Criminal appeals

Current project status

  • Initiation: Could include discussing scope and terms of reference with lead Government Department
  • Pre-consultation: Could include approaching interest groups and specialists, producing scoping and issues papers, finalising terms of project
  • Consultation: Likely to include consultation events and paper, making provisional proposals for comment
  • Policy development: Will include analysis of consultation responses. Could include further issues papers and consultation on draft Bill
  • Reported: Usually recommendations for law reform but can be advice to government, scoping report or other recommendations

The Law Commission is seeking views on the law about appeals in criminal cases, including the tests applied by the Court of Appeal and the Criminal Cases Review Commission; and laws governing post-trial retention and disclosure of evidence.


Download the issues paper here.

Download the summary of the issues paper here.

Download the Welsh summary paper here. 

Download the Easy Read version of the summary here.



A person who has been convicted of a criminal offence can seek to challenge either their conviction or sentence by way of an appeal.

Appeals serve an important corrective function for individuals, whether this is to correct a miscarriage of justice, such as the conviction of someone who is factually innocent, or to correct a legal error such as imposing a harsher sentence than is legally permissible.

They also serve important public functions, in ensuring that the criminal law is interpreted and applied consistently and predictably, and in the development of the common law.

In recent years several leading bodies and organisations – including the Justice Select Committee and Westminster Commission on Miscarriages of Justice – have argued that the law in relation to criminal appeals is in need of reform.

Concerns have been expressed around requirements for new evidence and the tests used by the Court of Appeal and the Criminal Cases Review Commission (CCRC) – the body responsible for investigating potential miscarriages of justice. Some groups have claimed that the current system can make it difficult for wrongly convicted people to appeal where exculpatory evidence was available but not used at trial, and/or to obtain and analyse evidence which might suggest a person’s innocence.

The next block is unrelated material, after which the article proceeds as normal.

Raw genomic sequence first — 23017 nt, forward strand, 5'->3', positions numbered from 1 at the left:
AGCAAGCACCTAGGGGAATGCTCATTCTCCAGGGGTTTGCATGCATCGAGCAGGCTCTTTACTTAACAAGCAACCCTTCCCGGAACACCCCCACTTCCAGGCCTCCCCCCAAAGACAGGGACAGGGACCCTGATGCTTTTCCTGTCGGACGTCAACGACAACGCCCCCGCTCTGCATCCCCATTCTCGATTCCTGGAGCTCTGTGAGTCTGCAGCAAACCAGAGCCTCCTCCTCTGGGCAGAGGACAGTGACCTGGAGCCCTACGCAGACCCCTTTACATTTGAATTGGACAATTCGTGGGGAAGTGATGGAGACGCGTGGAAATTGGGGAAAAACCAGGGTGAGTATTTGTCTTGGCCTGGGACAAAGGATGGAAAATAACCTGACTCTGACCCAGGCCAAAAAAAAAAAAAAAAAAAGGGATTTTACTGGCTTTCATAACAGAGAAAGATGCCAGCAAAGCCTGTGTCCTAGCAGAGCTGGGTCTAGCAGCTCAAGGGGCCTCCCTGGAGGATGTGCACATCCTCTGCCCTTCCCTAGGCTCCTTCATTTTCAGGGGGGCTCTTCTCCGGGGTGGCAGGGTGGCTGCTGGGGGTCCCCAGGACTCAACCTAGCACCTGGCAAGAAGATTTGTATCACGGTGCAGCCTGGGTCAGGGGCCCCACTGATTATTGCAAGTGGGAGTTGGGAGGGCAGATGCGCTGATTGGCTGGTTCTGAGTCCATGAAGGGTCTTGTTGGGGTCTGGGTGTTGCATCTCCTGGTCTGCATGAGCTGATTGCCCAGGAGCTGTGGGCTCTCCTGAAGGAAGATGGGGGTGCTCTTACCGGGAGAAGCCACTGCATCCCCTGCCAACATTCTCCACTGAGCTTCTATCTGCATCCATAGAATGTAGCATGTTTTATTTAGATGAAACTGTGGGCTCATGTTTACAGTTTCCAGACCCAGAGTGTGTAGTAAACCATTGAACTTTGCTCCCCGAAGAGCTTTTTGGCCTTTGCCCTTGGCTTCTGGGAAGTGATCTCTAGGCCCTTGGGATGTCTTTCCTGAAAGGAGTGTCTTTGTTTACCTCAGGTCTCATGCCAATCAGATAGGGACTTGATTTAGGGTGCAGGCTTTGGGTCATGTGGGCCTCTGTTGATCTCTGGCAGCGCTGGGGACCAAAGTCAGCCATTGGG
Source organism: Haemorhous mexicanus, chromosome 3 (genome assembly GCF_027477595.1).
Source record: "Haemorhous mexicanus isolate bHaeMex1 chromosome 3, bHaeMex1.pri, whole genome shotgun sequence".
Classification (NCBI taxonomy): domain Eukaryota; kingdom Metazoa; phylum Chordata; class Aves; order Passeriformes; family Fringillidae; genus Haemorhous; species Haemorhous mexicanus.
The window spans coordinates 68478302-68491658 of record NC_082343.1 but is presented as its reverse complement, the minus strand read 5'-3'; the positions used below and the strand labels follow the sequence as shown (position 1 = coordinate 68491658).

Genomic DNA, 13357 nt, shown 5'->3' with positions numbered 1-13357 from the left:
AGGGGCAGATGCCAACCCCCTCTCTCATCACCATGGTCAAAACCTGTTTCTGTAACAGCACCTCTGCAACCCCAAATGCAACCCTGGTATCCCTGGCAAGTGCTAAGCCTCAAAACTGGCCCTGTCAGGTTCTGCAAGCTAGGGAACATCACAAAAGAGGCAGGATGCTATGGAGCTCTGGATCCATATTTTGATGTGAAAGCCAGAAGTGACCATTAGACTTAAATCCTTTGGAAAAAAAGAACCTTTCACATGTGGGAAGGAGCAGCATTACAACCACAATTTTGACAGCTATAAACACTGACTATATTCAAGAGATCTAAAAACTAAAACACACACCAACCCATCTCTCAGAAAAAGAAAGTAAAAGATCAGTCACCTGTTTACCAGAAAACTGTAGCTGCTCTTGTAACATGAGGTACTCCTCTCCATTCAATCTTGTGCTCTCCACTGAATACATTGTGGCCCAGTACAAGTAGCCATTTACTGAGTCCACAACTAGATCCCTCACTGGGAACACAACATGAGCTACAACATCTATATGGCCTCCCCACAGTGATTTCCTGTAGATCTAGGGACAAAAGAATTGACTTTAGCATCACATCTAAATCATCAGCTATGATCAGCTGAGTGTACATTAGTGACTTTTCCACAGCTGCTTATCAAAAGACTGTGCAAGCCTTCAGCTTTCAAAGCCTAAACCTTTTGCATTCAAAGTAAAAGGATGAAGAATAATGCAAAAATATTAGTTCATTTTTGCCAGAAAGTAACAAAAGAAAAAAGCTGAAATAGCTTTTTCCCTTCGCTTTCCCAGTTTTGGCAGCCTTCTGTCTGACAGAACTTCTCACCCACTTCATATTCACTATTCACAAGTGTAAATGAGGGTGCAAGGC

Our review

In July 2022, the Government asked the Law Commission to review the law relating to criminal appeals in criminal cases, with a view to ensuring that courts have powers that enable the effective, efficient and appropriate resolution of appeals.

We have published an issues paper which explains the law concerning appeals in criminal cases, and are now seeking views from those with experience of the appeals system, including lawyers; academics; groups with an interest in miscarriages of justice; and those who have personally sought to appeal their conviction or sentence – whether successfully or unsuccessfully – and their families (although we are unable to become involved in individual cases).

In the issues paper, we consider: the routes of appeal for challenging findings in magistrates’ courts; the tests applied by the Court of Appeal when considering appeals against conviction or sentence; the test used by the Criminal Cases Review Commission when deciding whether to refer a conviction or sentence for an appeal; the “substantial injustice” test applied to appeals brought on the basis of a change in the law; and laws regarding the retention and disclosure of evidence and records of proceedings.

We are seeking identify any areas of the law where reform is required to enable the correction of miscarriages of justice and to ensure that appeals can be dealt with efficiently, effectively, appropriately and fairly. We are also undertaking pre-consultation engagement with stakeholders to identify a number of technical reforms to improve the way in which appeals are dealt with.

We plan to publish a consultation paper in 2024, which will lay out the areas where we have identified a need for reform, and will include provisional proposals for change.

How to respond to the consultation

We kindly request responses to the consultation by 23:59 hours on Tuesday 31 October 2023.

Responses to the full issues paper can be submitted using this link. Responses to the summary of the issues paper can be submitted here.

Alternatively, comments may be sent by email to

We are planning a series of consultation events. Details of these events will be made available in due course.

Next steps

We are currently analysing response to our issues paper. We expect to publish the consultation paper with provisional proposals in 2024, and a final report with recommendations in 2025


To contact us, or to be added to our mailing list and receive updates about this project, please email

Documents and downloads

Project details

Area of law

Criminal law


Professor Penney Lewis